Straight A student Light Yagami has come into possession of a notebook passed down by an other-dimensional Death God named Ryuk. Yagami can write the name of a person, and if he chooses, a form of death, and that death will occur as written provided that method is feasible by the physics of our world. In the opening book Yagami decided his purpose was to make the world a better place, killing dozens of murderers, and would-be murderers. This drew the attention of both an online audience who refer to him as Kira, and the authorities worldwide. Interpol has set their special operative L on the case, and they’ve already deduced Kira’s location and several other facts about him and his methods.

This second volume opens with Yagami convinced he’s allayed any suspicions of his being Kira. Writer Tsugumi Ohba is playing a very interesting game himself. He started out by depicting Yagami as teenager with a moral backbone genuinely wanting to improve humanity, but corruption has occurred rapidly as Yagami arranges the demise of a dozen FBI agents seconded to Japan to investigate the mysterious deaths. It’s also left him open to a threat he didn’t forsee. One of those agents had a Japanese fiancé. She’s a former FBI agent herself, and she’s tenacious, cautious and has the most personal reason to want to see Kira dead.

Whereas the opening book was very much about Yagami and his death notes, he plays a far lesser part in the first half of this continuation, which concentrates more on the now dispirited task force set to catch him. Super sleuth L is revealed, and tactics switch.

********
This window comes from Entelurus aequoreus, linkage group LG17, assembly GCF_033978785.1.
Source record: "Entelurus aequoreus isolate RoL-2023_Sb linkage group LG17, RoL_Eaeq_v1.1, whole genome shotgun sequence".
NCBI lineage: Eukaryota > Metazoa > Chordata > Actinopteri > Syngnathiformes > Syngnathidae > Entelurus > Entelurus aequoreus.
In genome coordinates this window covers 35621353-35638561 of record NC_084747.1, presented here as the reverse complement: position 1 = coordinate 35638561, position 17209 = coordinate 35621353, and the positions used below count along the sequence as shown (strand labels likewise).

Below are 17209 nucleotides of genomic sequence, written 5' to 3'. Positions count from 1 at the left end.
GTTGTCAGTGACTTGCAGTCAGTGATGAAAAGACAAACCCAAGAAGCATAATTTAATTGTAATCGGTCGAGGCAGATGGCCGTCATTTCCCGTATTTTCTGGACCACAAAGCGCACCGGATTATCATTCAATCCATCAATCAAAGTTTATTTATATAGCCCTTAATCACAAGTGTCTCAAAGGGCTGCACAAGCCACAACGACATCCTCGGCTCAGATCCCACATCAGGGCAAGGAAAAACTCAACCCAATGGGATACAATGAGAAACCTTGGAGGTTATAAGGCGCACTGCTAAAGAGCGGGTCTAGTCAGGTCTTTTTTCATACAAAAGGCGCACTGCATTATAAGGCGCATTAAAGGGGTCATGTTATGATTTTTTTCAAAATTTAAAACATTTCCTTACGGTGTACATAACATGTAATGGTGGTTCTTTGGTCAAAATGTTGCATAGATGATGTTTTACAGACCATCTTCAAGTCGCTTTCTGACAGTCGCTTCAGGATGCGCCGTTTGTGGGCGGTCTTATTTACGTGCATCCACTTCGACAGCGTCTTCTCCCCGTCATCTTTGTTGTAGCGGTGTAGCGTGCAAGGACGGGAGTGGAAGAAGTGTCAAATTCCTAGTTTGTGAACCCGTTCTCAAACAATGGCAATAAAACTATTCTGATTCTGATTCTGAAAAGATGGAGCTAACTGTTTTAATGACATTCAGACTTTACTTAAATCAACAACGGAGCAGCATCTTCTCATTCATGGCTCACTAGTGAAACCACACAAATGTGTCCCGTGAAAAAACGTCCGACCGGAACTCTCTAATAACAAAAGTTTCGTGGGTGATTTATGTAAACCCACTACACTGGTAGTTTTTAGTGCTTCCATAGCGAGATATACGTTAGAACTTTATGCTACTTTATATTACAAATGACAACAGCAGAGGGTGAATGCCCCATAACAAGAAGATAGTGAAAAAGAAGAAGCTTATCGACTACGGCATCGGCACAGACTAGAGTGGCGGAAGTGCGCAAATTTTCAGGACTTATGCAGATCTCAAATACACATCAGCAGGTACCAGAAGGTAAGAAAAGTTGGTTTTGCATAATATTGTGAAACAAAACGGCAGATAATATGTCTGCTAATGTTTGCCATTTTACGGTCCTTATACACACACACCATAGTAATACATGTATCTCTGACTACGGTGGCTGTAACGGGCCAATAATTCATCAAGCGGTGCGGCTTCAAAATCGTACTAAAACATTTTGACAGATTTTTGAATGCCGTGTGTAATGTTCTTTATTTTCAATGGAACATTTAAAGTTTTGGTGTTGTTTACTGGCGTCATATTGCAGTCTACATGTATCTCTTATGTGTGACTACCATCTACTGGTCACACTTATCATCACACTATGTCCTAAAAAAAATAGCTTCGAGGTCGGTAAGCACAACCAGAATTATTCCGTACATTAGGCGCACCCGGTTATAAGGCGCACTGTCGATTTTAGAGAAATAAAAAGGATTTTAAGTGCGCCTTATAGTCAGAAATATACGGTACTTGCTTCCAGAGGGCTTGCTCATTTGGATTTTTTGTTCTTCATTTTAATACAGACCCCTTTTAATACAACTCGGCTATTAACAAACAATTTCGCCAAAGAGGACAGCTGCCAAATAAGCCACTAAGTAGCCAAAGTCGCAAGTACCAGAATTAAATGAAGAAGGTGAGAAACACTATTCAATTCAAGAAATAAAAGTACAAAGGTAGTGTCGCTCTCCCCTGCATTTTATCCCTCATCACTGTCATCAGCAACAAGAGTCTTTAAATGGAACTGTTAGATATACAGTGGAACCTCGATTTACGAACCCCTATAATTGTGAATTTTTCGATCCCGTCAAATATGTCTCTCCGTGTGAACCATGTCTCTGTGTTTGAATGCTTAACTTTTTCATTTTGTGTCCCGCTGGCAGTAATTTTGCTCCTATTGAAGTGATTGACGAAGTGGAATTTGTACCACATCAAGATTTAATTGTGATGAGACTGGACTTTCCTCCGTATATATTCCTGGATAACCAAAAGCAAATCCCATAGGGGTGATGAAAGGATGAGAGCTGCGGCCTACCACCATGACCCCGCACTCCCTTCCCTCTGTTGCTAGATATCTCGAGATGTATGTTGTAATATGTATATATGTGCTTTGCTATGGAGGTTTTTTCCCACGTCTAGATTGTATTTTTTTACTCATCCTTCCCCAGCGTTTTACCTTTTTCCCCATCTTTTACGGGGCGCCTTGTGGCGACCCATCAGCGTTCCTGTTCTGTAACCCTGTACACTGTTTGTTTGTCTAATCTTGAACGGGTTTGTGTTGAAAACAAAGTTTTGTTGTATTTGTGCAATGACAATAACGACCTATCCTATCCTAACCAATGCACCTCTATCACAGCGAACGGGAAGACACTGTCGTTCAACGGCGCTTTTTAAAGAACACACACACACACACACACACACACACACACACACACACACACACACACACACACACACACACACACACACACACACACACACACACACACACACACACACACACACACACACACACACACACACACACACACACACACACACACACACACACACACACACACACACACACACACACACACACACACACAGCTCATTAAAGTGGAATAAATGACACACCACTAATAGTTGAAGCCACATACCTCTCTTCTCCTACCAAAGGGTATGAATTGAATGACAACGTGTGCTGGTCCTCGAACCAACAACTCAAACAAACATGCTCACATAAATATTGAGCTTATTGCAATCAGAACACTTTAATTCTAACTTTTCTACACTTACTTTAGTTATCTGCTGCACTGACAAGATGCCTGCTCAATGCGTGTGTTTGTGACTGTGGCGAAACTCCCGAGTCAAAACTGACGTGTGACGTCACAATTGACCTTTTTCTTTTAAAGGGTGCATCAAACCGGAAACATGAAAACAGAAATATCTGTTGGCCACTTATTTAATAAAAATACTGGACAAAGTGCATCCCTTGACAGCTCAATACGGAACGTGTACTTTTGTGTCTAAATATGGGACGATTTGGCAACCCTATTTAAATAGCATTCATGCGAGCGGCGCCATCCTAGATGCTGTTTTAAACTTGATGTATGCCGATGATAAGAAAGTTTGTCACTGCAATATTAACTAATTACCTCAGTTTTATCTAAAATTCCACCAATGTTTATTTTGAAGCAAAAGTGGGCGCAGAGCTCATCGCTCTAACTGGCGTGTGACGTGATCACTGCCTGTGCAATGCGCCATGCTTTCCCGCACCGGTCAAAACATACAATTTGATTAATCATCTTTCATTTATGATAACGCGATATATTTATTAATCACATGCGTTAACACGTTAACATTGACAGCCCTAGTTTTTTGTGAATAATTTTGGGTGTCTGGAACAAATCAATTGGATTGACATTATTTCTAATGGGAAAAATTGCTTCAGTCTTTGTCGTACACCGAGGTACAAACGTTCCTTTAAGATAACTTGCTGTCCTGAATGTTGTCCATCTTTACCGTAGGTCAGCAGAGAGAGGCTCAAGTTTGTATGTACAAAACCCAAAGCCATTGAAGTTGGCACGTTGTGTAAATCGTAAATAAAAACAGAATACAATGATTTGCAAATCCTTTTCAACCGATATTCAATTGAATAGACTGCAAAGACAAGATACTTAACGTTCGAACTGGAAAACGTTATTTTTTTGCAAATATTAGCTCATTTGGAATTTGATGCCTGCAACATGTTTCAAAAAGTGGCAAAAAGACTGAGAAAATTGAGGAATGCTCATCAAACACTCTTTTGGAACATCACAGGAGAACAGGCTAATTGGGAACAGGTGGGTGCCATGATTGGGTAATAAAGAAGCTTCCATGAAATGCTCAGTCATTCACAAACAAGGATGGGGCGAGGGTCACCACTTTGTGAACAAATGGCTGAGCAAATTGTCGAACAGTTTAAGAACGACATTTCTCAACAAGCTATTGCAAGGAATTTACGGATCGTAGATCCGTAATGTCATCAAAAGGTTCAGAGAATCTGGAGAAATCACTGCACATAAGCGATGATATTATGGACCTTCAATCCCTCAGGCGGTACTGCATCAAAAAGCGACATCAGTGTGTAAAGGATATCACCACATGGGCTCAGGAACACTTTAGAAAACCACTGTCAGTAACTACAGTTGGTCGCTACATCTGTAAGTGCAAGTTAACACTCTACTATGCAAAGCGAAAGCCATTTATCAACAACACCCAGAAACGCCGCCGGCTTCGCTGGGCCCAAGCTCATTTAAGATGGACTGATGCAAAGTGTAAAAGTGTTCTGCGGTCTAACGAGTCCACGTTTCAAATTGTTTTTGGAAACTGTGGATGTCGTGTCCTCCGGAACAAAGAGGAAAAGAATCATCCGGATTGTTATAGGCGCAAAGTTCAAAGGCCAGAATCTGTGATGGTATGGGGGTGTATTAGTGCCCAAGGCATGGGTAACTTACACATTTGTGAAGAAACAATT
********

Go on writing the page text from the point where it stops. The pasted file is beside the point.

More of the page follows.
Ohba pulls a very neat trick, switching the source of the tensions entirely from the opening volume. There the suspense derived from the authorities possibly closing in on Yagami for doing something many of us might consider if given the opportunity, but here the line has been crossed. The narrative tension is caused by fear for those now becoming his victims as he covers his tracks. “Why isn’t happening the way I wrote it?”, he wonders, calculatingly cool about dispatching yet another innocent.

Again, Takeshi Obata is excellent. It’s now apparent that certain locations will be seen repeatedly, and these have been well designed from the start to ensure consistency, but the real trick is to draw them over and over again without ever rendering them boring. One aspect rankles. When L is revealed they’re extremely young with the androgynous sexuality so common to Manga. It plays into the styles of Japanese comics, but to Western eyes it reduces the credibility of someone police forces across the world turn to when they’re stymied by a crime. It would work with the position of a forensic data specialist, but with the authority L has, his appearance fails to convince.

That, however, is a minor caveat for what remains a page-turning crime drama of the highest order. While available in a small pocket sized format, this content is also combined with the first book for the bulkier Death Note Black Edition Volume 1.